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Translating personal documents

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Written by Sarah Zeller

Translation by Mari Smith

What you need to know to have your personal documents translated

Translating certificates and other personal documents (which usually need to be certified) is a particularly challenging part of our job. These translations may appear straightforward at first glance, but there are all kinds of considerations that make them extremely time-consuming.

School and university diplomas, for example, require painstaking research – beyond the individual words, we are essentially translating a whole education system. Laborious formatting is then needed to reproduce the layout of the original as closely as possible. When translating a professional reference, it’s crucial to strike exactly the right tone.

So a surprising amount of work goes into the translation of your birth certificate or degree – and in translation, as elsewhere, quality comes at a price. This is something to keep in mind when arranging your translation. You are much less likely to be taken aback by the price label when you consider everything that’s involved in creating the final product!

The road to a certified translation can seem as complex for the customer as for the translator, so we’ve put together a quick guide to help smooth the way and spare you from any unpleasant surprises:

  • How much will it cost? We can only provide a quote once we’ve seen the documents you want to have translated. We can’t estimate the price based on a description over the phone, even if “it’s just one page!” ­– in our experience, one page is rarely the same as another.
  • You don’t need an appointment. You can drop by during our office hours (9 am – 6 pm) to bring us your documents in person, or simply email us a scanned copy. It won’t take us long to draw up a non-binding quote for you.
  • A minimum fee applies to all documents, including those with only a small amount of text, to account for the administrative work that every translation involves.
  • A flat fee is often set for certificates and other personal documents (rather than the usual price per line of text). This fee takes into account both the translation work itself and the amount of formatting that we estimate will be necessary.
  • How long will it take? The timescale for a translation depends on our translators’ existing workload as well as the time required for the job itself. We always recommend that you arrange your translation in plenty of time in order to avoid express surcharges.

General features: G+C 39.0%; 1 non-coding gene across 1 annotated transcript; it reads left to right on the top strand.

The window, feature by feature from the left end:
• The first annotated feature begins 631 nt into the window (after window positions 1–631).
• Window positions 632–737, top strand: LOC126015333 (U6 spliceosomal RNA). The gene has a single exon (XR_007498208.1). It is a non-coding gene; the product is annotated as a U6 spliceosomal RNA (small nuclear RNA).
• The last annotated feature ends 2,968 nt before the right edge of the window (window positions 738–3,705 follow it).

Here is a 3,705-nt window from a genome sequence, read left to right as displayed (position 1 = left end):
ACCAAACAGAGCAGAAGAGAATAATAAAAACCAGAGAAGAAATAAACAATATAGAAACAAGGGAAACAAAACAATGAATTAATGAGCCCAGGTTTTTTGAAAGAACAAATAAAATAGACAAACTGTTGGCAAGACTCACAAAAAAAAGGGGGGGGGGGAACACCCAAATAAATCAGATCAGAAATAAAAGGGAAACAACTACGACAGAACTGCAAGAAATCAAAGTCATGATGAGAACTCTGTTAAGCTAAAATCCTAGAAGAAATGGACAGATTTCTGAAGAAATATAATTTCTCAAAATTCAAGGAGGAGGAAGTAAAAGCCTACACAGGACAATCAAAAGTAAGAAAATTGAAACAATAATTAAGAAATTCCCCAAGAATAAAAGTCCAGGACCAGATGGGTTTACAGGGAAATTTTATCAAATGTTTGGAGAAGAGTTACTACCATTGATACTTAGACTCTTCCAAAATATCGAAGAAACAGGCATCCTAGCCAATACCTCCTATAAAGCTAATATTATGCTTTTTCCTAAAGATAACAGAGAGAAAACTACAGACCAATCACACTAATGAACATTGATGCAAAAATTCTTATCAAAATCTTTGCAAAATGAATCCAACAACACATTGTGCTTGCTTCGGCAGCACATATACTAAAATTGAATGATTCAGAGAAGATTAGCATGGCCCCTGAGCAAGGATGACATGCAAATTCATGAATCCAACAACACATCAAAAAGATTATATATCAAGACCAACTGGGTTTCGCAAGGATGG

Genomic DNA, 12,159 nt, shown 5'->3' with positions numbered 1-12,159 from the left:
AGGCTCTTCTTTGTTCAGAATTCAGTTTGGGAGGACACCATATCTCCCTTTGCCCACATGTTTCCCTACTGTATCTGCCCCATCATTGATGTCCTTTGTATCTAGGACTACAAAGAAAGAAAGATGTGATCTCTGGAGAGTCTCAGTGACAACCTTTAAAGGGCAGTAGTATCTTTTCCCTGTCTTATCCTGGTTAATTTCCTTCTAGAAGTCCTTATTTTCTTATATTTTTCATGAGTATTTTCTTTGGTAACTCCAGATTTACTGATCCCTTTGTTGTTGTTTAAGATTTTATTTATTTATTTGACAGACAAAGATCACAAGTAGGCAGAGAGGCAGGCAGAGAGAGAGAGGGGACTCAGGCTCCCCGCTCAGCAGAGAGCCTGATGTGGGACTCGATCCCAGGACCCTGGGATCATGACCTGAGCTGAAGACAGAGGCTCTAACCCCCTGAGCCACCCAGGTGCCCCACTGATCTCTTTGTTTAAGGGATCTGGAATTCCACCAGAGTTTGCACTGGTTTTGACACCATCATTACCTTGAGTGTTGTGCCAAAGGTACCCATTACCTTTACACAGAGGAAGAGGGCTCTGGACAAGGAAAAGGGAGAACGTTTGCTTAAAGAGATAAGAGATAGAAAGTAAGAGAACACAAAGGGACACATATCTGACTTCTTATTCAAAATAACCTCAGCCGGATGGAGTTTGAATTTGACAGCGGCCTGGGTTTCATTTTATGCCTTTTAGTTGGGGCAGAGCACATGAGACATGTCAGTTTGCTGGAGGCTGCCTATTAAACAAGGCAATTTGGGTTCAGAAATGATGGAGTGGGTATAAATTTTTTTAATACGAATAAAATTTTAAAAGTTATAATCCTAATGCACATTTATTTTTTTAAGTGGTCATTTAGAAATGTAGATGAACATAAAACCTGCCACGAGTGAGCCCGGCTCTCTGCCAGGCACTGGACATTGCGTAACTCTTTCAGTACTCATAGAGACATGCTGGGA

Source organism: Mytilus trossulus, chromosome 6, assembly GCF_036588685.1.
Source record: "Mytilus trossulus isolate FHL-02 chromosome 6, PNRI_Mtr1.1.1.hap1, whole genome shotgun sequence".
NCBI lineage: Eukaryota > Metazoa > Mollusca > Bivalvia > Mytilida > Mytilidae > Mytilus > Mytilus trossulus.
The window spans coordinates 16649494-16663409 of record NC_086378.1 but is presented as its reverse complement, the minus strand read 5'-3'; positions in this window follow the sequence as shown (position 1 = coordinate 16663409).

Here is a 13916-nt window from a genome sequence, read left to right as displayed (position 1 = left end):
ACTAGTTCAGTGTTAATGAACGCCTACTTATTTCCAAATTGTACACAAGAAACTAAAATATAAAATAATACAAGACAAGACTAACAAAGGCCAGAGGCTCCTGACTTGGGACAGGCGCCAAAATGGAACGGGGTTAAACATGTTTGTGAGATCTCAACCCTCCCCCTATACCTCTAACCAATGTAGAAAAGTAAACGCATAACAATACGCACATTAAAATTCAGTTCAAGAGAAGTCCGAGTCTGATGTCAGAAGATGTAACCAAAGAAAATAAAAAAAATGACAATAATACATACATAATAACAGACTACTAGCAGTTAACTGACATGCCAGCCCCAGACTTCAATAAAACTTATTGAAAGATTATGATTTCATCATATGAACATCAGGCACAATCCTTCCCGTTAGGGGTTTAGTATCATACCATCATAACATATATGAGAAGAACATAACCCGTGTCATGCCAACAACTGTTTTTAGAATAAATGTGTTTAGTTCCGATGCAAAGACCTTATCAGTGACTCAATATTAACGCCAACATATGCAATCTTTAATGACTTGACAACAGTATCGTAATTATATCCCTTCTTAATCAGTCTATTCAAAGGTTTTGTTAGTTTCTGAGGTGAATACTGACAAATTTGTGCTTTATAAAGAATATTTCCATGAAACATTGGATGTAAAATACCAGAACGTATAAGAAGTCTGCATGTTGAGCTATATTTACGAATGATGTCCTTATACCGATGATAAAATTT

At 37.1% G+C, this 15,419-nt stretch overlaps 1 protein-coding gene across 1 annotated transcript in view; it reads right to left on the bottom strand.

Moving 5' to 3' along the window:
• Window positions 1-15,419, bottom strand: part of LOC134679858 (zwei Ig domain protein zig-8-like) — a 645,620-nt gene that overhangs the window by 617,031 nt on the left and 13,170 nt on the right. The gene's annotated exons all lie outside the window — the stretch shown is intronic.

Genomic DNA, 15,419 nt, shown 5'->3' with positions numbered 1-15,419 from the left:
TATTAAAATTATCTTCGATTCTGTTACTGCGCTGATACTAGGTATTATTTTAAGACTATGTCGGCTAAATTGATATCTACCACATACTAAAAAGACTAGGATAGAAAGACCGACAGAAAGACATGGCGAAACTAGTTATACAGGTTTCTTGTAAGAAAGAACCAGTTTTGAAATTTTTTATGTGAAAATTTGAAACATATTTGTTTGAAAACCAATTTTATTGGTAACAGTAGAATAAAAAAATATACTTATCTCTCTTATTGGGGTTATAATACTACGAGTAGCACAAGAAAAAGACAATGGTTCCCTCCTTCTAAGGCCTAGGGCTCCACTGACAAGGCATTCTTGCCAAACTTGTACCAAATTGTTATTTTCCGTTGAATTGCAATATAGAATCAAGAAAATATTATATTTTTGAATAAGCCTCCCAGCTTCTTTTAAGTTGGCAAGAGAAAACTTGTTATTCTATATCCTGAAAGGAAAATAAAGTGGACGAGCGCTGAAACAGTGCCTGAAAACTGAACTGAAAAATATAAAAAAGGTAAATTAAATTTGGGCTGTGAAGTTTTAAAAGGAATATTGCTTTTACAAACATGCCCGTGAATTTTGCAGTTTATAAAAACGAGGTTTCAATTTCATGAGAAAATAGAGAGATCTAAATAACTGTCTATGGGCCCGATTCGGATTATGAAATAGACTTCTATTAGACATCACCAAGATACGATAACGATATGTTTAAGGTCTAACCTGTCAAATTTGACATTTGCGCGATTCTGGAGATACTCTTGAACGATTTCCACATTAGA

• However, you can use our express service if time is of the essence – for example, if you’re about to travel abroad and suddenly realise that you’re missing an important document. We can usually accommodate urgent translations at the last minute, although this will entail an additional fee.
  • What information do I need to provide? It’s essential that you find out in advance exactly what is required by the authority which has requested the translation. We are well versed in translating and certifying documents, but we can’t specifically advise you which authorities require which documents to be submitted with which type of certification.
  • If the translation needs to be certified from the original, we will of course need to see the original, either when you come to arrange the translation or when you pick it up. If it only needs to be certified from a copy, then a scan or a photocopy is perfectly sufficient.
  • In some cases, a translation must be notarised. This means that a sworn translator must sign it in the presence of a notary public, who then certifies the translator’s signature. We can only meet with the notary by appointment, so please allow time for this when arranging your translation.
  • Occasionally, a translation must also be apostilled by the district court after being notarised. We can take the translation to the court on your behalf, or you can do this yourself to save costs.
  • Handwritten entries on documents can often be difficult for the translator to make out. To ensure an accurate translation, it would be helpful if you could type up any especially unclear entries in a Word file beforehand.
  • In particular for multi-page documents such as court judgements, it might be that only an excerpt is really relevant. We recommend that you find out exactly what is needed and highlight the important passages if it’s not necessary to translate the whole document. This can save you time and money.
  • Why choose Peschel Communications? We put great emphasis on quality. All of our translations are carried out by a native speaker of the target language and then revised by a second translator.
  • Customer satisfaction is equally important to us. If you have any questions or comments, we will be more than happy to discuss them. Please don’t hesitate to get in touch, either by e-mail at contact@peschel-communications.de, or by phone on +49 761 3809690.
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